Local racing superstar wraps up season on a strong note

By Sarah PridgeonVanHorn_color

At 16 years old, Gracie Van Horn is already one of the world’s most promising motorcross riders, consistently placing highly in national competitions across the country. It’s a demanding lifestyle with eight months of the year spent training and racing away from home, but the victory and excitement, she says, are absolutely worth it.
“We did three spring nationals, one in Alabama and the other two in Texas,” says Van Horn of the year’s successes.
“At all three of those I got second in the girls’ 12-16 class and in the women’s I got third.”
Van Horn also entered the Loretta Lynn Amateur National in Tennessee for the fifth time.
“I got second in the girls and eighth in the women’s. In the women’s I rode a little bike against the big bikes,” she says.
“It’s pretty much the biggest amateur national in the world for amateur motorcross. If you win there, you’re basically the fastest kid in the world in that class, so getting second is not too bad.”
Her achievement in the women’s category is particularly impressive considering that her bike, a KTM 105 Supermini, was smaller and less powerful than those of her competitors.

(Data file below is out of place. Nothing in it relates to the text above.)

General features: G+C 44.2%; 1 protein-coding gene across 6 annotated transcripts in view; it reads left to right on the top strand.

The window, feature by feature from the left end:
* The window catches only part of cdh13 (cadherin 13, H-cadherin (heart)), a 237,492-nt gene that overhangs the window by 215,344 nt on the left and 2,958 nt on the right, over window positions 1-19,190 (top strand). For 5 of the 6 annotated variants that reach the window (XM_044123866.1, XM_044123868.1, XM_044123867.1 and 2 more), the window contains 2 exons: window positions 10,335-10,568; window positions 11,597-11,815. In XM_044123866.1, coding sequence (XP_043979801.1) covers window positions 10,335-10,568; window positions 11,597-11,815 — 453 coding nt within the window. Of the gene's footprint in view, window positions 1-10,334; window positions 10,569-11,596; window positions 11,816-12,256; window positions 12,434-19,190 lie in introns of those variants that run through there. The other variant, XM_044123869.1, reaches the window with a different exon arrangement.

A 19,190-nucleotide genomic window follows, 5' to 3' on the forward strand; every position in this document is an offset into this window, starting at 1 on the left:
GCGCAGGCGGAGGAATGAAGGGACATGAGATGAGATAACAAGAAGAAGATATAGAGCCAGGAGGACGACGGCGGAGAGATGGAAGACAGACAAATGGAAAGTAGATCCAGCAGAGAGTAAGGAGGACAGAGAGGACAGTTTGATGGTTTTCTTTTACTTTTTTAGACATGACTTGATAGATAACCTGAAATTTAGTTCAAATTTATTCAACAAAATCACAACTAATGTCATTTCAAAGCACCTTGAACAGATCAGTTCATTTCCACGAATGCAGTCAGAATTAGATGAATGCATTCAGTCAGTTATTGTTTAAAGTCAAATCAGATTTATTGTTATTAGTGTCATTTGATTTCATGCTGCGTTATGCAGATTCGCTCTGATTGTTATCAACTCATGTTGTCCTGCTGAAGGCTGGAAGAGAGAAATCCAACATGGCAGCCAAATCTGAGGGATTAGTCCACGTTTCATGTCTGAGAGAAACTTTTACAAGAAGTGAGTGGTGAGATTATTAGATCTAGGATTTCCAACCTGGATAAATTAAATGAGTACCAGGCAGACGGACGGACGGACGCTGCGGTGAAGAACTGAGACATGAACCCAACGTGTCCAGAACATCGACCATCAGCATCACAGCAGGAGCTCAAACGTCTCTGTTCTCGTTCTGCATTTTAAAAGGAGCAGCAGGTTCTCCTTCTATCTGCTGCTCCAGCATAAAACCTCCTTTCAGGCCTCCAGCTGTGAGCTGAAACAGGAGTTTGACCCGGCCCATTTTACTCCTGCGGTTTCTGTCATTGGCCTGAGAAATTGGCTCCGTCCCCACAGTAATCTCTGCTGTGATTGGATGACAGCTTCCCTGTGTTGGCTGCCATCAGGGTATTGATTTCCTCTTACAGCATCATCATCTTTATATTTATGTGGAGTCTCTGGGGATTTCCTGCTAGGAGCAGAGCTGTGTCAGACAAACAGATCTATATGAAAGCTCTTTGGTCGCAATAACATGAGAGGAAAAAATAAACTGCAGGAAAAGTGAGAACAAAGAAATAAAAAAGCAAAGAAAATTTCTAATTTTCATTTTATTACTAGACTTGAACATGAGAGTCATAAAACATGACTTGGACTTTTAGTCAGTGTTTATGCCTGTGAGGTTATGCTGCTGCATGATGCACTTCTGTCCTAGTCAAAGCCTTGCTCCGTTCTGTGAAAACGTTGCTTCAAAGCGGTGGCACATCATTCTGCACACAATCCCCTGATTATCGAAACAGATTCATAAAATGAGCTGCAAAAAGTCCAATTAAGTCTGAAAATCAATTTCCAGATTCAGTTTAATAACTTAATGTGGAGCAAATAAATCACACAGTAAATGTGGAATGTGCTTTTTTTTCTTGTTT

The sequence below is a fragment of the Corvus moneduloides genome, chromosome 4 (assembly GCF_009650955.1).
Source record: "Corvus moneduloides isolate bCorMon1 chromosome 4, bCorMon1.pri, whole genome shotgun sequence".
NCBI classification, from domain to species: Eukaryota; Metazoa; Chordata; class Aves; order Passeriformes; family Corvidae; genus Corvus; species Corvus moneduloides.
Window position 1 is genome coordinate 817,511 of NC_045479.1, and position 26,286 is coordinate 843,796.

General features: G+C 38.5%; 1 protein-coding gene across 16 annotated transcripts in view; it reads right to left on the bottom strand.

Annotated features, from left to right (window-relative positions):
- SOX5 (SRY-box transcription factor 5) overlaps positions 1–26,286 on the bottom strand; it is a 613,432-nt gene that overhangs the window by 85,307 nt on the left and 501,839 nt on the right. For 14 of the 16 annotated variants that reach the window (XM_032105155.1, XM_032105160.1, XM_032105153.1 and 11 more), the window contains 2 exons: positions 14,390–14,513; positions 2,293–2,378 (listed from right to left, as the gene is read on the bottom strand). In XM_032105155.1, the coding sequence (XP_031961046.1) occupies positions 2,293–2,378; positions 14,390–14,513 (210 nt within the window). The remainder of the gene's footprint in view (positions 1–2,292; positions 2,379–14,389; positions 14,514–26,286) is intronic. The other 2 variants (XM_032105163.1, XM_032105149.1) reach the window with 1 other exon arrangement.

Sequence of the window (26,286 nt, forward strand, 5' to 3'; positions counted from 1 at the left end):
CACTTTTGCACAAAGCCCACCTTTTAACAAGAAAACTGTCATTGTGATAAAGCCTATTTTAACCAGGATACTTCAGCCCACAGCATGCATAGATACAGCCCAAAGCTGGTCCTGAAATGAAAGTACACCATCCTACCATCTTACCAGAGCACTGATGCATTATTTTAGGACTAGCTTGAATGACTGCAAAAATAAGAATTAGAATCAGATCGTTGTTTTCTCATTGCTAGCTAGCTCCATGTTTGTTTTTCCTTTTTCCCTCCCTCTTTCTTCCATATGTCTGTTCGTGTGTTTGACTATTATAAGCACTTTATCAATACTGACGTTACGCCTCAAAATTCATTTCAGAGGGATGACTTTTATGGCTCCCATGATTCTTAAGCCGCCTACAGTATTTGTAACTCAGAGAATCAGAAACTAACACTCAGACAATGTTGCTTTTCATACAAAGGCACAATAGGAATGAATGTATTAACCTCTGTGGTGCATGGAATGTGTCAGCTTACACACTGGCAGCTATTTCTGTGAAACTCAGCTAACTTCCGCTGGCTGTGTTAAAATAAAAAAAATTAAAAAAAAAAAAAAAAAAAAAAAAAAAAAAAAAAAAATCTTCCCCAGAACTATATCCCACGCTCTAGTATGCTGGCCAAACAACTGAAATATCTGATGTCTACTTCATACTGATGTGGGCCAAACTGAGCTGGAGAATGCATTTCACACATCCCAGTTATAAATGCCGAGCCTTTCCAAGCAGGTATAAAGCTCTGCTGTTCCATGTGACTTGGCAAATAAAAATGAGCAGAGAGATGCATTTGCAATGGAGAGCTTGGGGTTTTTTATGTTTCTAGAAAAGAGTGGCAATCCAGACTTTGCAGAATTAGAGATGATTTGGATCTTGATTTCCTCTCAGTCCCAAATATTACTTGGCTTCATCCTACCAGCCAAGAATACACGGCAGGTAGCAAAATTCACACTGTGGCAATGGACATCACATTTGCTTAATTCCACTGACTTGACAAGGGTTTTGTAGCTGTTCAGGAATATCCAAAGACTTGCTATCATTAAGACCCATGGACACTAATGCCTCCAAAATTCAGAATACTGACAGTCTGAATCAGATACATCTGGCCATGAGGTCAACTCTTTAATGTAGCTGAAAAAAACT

“The women’s 14-plus is big bikes, they’re 250s, but they allowed the little bikes to come in this year. Racing against the bigger bikes is a challenge and that’s been fun,” she says.
Amateur rankings for the sport are largely determined by the Loretta Lynn competition, placing Van Horn second in the world in the 12-16 age class.
“You have area qualifiers and a regional qualifier and you have to make it through both of those to get to Loretta. I’ve always won my regional, so that would probably rank me first in the region,” she says.
“Lorettas gives you ranking in the world, it’s a big one. The biggest accomplishment of this year for me was getting second at Loretta Lynn.”
Van Horn has one final competition ahead of her before the year draws to a close: the Pro Circuit Mini Olympics in Florida, held over Thanksgiving. After that, she plans to build on her successes and progress from national to international competition, turning her ability into a long-term career.
“I haven’t competed internationally yet, but I would like to. There are all kinds of junior world championships – mostly it’s guys, but I think it would be fun to be one of the first girls to go do it, so that’s one of my goals,” she says.
“I’d like to win Loretta’s this year coming up and then go pro and compete in the X-Games.”
Turning professional has been on the cards for much of Van Horn’s life. She has been riding since she was seven years old and competing since the age of eight.
“My older brother used to race and he got a dirt bike – it was the first time I even knew what a dirt bike was. I rode it and, after that, I just wanted my own and we haven’t stopped since,” she says.
“All we did right away, for the first few years, was just local races. I’d usually win those and I started getting faster, so we started traveling more and now we’re here.”
Her talent having blossomed so early, Van Horn has not had much trouble attracting sponsorship. She has been sponsored in the past by KTM Motorcycles, but that may change in the near future.

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